ON Sunday, the Continental Greek Restaurant on the U District’s Ave will close its doors and make way for new owners. After nearly 40 years running the Conti, as it’s affectionately known, my family will retire from the restaurant business.

At 75 and 82, my mother and father simply ran out of energy and want to enjoy their grandkids and great-grandkids.

I grew up in the eatery, as did many of our best customers. I worked there as a dishwasher and cook while attending the University of Washington as an undergraduate, and then helped manage the place when I returned to the UW to get my advanced degrees some years later.

Countless parents brought their own babies to the Conti and my family watched them grow up, some of them eventually even working at the restaurant as servers, cooks or dishwashers.

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It didn’t have the fanciest décor or even the most exotic dishes, but that sense of family is what attracted so many to the place,

A lot of love and tender care went into its operation, which may be why many consider it a local institution.

My mother arrived every morning at 3:15 a.m. to open the restaurant, through storms, traffic closures and even blizzards. The only days she didn’t come were Thanksgiving, Christmas Day and New Year’s Day. She was punched by a street kid but she never stopped serving.

She mopped and cleaned the place, and also prepped the kitchen. Before working at the restaurant, she could not read or write English, but my mother exemplified the spirit of what makes this country and this city so great: hard work, service, optimism, friendships.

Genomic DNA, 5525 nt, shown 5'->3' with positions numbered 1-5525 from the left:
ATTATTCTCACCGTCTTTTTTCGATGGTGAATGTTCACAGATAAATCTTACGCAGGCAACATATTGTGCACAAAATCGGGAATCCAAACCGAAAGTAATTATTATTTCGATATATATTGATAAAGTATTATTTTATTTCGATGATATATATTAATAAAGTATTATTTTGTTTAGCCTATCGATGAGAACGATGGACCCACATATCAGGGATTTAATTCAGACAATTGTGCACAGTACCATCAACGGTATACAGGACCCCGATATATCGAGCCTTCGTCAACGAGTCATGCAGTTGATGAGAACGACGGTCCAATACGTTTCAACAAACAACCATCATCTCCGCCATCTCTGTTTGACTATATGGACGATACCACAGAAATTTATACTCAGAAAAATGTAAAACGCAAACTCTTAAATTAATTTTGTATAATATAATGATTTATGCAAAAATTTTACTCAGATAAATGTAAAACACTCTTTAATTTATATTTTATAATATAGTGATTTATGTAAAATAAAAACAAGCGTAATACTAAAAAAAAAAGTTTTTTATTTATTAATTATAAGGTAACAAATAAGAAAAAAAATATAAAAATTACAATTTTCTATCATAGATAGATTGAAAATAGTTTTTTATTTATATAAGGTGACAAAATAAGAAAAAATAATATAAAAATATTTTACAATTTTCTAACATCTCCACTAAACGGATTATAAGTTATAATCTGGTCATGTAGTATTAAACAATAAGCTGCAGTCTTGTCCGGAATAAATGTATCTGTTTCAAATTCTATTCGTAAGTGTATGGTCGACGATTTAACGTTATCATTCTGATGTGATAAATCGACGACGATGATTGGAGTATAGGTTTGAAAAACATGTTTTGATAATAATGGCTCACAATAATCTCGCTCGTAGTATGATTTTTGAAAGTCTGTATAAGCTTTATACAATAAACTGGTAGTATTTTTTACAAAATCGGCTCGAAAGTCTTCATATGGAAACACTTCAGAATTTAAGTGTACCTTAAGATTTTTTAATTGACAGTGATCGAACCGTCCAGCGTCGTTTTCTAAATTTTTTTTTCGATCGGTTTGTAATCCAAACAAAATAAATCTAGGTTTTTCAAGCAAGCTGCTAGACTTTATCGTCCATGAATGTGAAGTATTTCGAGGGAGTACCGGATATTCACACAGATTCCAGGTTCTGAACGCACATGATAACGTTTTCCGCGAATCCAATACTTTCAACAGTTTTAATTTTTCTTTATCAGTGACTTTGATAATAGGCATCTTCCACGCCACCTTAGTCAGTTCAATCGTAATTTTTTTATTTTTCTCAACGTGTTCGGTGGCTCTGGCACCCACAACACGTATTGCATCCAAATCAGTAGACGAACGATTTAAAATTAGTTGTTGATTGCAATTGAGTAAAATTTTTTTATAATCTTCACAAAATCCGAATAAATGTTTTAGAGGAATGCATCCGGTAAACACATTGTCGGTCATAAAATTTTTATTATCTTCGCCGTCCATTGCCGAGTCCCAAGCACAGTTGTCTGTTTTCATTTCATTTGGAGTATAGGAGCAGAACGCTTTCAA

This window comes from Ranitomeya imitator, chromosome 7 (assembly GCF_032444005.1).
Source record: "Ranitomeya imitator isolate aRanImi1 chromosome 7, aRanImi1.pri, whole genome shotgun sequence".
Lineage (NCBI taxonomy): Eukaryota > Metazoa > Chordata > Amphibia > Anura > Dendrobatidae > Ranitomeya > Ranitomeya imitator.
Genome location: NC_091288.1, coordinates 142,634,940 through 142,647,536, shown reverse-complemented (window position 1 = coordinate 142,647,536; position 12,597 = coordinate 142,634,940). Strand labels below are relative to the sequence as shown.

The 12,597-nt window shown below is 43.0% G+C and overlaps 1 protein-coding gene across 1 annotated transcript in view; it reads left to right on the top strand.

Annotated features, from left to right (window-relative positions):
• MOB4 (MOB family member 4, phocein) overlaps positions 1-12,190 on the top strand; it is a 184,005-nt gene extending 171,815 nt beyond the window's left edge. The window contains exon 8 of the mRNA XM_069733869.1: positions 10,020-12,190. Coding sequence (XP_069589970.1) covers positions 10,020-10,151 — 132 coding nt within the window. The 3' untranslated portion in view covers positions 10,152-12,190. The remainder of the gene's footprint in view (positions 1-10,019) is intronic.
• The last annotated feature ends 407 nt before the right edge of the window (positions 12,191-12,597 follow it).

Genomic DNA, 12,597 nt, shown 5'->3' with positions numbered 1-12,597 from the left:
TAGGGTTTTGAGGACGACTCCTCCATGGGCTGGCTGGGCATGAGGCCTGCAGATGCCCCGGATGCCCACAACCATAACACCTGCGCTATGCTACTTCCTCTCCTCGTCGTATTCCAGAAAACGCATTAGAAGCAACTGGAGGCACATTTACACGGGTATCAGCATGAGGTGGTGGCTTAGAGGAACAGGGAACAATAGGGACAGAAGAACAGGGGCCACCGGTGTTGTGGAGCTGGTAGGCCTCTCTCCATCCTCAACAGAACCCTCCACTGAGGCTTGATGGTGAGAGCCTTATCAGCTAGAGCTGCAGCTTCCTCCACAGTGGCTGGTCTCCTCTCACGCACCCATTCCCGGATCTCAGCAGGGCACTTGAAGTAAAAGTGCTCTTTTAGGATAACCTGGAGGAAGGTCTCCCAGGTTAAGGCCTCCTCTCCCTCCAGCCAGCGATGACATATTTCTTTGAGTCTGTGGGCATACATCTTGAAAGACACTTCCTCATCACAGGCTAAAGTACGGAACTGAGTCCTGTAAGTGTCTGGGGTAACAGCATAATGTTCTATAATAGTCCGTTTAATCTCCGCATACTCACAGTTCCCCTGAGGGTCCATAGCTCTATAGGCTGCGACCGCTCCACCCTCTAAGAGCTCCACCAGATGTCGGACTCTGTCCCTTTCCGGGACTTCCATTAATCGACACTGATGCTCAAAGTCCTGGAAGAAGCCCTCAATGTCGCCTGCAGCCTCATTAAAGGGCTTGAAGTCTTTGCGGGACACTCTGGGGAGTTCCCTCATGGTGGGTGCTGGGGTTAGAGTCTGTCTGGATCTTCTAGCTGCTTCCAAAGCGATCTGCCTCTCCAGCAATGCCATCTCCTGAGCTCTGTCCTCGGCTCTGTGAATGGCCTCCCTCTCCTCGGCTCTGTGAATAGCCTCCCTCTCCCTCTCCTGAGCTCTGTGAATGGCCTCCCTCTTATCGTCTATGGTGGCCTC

My father did all the prep cooking in the back, seven days a week, often alone. He fed hundreds of thousands over 40 years. He made hummus and lentil soup — which many tried to replicate but never succeeded — baklava, stuffed grape leaves, avgolemono and his own Greek sausage.

My brother managed the place and became as beloved as my parents.

My parents came from a tiny, conservative village in Greece. In the U District, they were confronted with gay couples and straight divorcees. One man, Fred, a regular customer, died of AIDS. My mother wept. She became a borrowed mom to punk-rock bands who became regulars and started calling her “Mom.”

My parents grew tolerant and accepting of their new circumstances. At the end of the day we are all made of the same dust, share the same hopes and pain.

It’s sad to see such a community institution pass away, but new ones always emerge. It will be remembered, not just for the food it served, but the conversations and friendships it sparked.

The Conti may yet be resurrected in the future. I hope it lives forever. At their best, these family restaurants transcend their business and become community institutions.

In a world where we text instead of talk, the Conti brought people together, face to face. It sustained real, human life.

A rabbi once said that God is the space that takes place between two people talking. If so, then God was at the Conti.

Now it’s time for other places to do the same.

Taso Lagos is program director for the University of Washington Greece Study Abroad Program.